Tom’s Tom 5’s: Albums of 1982

Given the range of material I cover on this blog, it may surprise you to learn that I’ve never actually heard Thriller (released, of course, in 1982) all the way through. I know, it’s the top-selling album of all time, a landmark of its era and a classic of its genre, hugely influential. And yet, I still haven’t heard it. It’s not even that I dislike Michael Jackson – “Beat It” is stellar, as is “Billy Jean,” as are both earlier (“Don’t Stop ‘Til You Get Enough,” any major Jackson 5 hit) and later (“Say Say Say,” “Bad,” “Man in the Mirror”) singles. Perhaps having to leave it out of this Top 5 will provide me with the impetus to finally hear it in its entirety – though it should be said, the following albums are all strong enough that, based on the five songs I’ve already heard from Thriller, MJ would be hard-put to overcome them.

Also, a quick “honorable mention.” So far I’ve avoided doing that, since if we’re going to do a Top FIVE, then the whole point is to choose (however provisionally) FIVE albums, not five-plus-a-few. But the Bangles’ self-titled debut isn’t an album, strictly speaking – it’s an EP, a mere 13 minutes long. But it’s such a fabulous 13 minutes, I felt it deserved a nod.

The Bangles (EP)

So, having thus nodded, let’s move on to the Top 5 proper, shall we?

5. EYE IN THE SKY (The Alan Parsons Project)

Eye in the Sky

The APP always straddled the line between art-rock and soft rock, nowhere more evidently–or more successfully–than Eye in the Sky. The opening duet “Sirius”/”Eye in the Sky” together constitute a radio rock and sporting event staple (it’s so effective that Lady Antebellum even “covered” it a couple years back). But the epic “Silence & I” and Colin Blunstone showcase “Old & Wise” are what keep you coming back for more.

4. TOO RYE AYE (Dexys Midnight Runners)

Too-Rye-Ay

What is the most identifiable element of the Dexys sound? Is it the Stax-like horns that bolster these cuts with their taut R&B charts? Is it the Irish gypsy fiddles of Steve Brennan and Helen O’Hara? How about Billy Adams’ sprightly banjo? Their bedraggled, dungareed street image is certainly distinctive. Or it could be bandleader Kevin Rowland’s off-kilter vocals that sound like the common ground between Ric Ocasek, Joe Strummer, and Van Morrison. No matter. You’ve heard “Come On Eileen;” now hear the rest of Too-Rye-Ay.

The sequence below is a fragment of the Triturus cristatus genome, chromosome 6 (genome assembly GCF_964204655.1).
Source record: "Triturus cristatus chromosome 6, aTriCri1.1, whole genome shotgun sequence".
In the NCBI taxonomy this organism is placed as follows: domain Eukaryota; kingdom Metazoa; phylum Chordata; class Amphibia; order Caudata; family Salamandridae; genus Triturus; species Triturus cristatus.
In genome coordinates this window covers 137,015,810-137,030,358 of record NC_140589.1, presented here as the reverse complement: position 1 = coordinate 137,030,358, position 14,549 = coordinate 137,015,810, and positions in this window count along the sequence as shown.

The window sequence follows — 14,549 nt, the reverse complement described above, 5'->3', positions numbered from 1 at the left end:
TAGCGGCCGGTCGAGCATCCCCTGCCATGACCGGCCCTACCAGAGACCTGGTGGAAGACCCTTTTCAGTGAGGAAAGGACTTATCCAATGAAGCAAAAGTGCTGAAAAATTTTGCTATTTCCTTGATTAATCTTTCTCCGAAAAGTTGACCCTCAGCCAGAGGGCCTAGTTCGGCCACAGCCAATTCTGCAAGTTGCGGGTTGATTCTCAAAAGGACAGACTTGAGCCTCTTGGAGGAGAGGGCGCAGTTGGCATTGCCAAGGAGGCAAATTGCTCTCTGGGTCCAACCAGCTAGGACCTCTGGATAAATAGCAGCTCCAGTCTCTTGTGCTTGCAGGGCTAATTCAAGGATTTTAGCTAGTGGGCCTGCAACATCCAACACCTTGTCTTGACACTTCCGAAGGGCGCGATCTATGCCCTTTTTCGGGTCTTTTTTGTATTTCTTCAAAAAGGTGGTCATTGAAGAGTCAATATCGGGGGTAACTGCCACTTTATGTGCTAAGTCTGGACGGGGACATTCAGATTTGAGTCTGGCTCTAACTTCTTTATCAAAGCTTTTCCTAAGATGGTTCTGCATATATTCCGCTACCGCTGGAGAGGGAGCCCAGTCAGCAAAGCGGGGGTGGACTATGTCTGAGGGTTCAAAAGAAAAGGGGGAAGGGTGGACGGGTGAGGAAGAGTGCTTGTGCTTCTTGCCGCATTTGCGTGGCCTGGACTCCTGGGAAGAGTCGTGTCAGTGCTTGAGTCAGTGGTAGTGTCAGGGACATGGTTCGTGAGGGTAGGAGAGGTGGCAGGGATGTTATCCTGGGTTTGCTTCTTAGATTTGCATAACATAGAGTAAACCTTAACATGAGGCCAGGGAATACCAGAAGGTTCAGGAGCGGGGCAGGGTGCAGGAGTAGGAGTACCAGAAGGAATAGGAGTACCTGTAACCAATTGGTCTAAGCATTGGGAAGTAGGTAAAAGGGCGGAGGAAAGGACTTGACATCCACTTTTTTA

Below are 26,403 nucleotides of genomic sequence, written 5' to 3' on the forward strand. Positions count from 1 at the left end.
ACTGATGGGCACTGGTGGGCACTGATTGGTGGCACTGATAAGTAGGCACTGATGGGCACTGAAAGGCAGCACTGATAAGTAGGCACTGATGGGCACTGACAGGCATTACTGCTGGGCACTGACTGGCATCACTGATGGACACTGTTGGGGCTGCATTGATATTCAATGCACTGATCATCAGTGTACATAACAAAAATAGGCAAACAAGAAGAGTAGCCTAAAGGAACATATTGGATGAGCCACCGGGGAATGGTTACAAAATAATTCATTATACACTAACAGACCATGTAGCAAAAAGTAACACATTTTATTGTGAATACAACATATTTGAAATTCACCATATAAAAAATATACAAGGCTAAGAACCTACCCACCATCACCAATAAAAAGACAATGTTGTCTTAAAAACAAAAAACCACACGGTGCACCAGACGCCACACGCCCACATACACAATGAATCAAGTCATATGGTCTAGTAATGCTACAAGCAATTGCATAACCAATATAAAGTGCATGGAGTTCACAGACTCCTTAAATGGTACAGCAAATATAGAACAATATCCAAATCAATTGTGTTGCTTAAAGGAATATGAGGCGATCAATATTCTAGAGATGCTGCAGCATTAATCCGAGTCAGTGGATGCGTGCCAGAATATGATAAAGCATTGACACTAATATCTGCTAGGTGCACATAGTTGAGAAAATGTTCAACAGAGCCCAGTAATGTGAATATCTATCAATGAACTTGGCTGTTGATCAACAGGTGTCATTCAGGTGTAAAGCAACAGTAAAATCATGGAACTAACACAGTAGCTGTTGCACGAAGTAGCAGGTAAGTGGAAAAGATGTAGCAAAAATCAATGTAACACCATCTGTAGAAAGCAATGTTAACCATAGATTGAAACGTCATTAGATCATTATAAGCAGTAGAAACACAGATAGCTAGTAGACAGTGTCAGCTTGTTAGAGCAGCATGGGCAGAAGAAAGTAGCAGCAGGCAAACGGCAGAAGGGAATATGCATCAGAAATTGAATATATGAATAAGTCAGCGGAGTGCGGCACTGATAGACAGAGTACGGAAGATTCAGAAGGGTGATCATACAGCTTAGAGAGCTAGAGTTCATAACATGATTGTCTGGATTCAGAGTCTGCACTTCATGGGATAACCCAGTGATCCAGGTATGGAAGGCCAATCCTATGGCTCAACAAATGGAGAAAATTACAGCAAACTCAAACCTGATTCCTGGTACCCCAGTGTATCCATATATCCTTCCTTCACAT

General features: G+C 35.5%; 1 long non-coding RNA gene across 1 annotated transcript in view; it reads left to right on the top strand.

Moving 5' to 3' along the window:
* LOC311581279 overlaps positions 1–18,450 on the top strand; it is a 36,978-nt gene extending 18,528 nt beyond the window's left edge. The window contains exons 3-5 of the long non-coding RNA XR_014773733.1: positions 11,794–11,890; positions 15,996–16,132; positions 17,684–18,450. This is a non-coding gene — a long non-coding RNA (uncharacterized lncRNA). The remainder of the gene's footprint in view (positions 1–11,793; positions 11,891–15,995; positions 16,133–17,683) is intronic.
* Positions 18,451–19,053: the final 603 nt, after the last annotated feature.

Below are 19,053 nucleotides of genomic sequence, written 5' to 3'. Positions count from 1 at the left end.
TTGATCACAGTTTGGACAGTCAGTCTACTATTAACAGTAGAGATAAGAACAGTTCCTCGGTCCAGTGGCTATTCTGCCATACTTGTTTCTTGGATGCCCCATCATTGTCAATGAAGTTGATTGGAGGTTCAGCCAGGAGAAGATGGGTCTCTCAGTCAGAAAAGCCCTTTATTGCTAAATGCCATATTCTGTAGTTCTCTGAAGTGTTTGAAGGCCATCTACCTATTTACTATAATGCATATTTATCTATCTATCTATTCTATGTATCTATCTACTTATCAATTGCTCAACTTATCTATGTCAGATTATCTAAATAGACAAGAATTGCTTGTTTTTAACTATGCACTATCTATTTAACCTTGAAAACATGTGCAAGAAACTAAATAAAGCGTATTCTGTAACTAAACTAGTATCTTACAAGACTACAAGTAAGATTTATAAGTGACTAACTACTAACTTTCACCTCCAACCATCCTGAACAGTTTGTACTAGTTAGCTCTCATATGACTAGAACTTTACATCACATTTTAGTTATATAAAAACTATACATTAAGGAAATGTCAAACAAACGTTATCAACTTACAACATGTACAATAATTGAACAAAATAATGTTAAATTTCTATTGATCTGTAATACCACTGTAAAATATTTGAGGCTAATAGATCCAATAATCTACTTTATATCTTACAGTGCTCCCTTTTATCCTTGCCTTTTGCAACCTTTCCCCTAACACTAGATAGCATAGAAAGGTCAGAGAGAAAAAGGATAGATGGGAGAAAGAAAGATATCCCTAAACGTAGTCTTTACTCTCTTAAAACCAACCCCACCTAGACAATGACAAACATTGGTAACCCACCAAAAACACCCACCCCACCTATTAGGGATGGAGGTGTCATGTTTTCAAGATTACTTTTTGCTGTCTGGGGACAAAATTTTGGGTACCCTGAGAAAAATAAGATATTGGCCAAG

3. TUG OF WAR (Paul McCartney)

Tug of War

Tug of War isn’t totally immune to the shortcomings of many of Wings’ albums – namely, the uneasy coexistence of minor masterpieces and questionable filler. But inspired by the presence of George Martin and braced by the assassination of John Lennon, Paul turns in his lushest, strongest effort since Band on the Run. Indeed, if the record didn’t run out of steam toward the end (although you know what, I LIKE “Ebony & Ivory”), it might have been his strongest solo effort, period – “Tug of War,” “Wanderlust,” and “Here Today” all number among the best songs he’s ever written. No small praise.

2. THE NIGHTFLY (Donald Fagen)

The Nightfly

That The Nightfly was the very first rock album I can remember hearing probably says a lot about my subsequent musical development. The only thing that keeps this sophisticated jazz-pop song cycle about Donald Fagen’s own formative years from being a Steely Dan album is the absence of Walter Becker. Otherwise, The Nightfly would have a strong claim to being Steely Dan’s best album.

1. LOVE OVER GOLD (Dire Straits)

Love Over Gold

With Detroit filing for Chapter 9 last summer, “Telegraph Road” has lost none of its devastating power, the disillusionment and despair of deindustrialization concentrated into the knife-edge of Mark Knopfler’s Stratocaster. If Love Over Gold were only 14 minutes long, it would still be the best album of the year. That we get the searing, Dylan-esque “It Never Rains,” the riotous “Industrial Disease,” the spooky “Private Investigations,” and the jazzy title track into the bargain is just icing.

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One Response to Tom’s Tom 5’s: Albums of 1982

  1. Great post. I love the early Bangles work – really raw and full of energy. And good to see Dexy’s and Alan Parsons in there too – they are often forgotten or overlooked.

    I really like Love Over Gold for the most part, but the last song, It Never Rains lets it down a bit for me. Private Investigations is brilliant (still play it lots), as is Telegraph Road. Industrial Disease rocks, and Love Over Gold I like – just wish It Never Rains had the same effect on me!

    BTW I’m going to review one of Dire Straits Albums in my Classic Albums series – tossing up which one at the moment. If you are interested I also included All Over The Place, from the Bangles.

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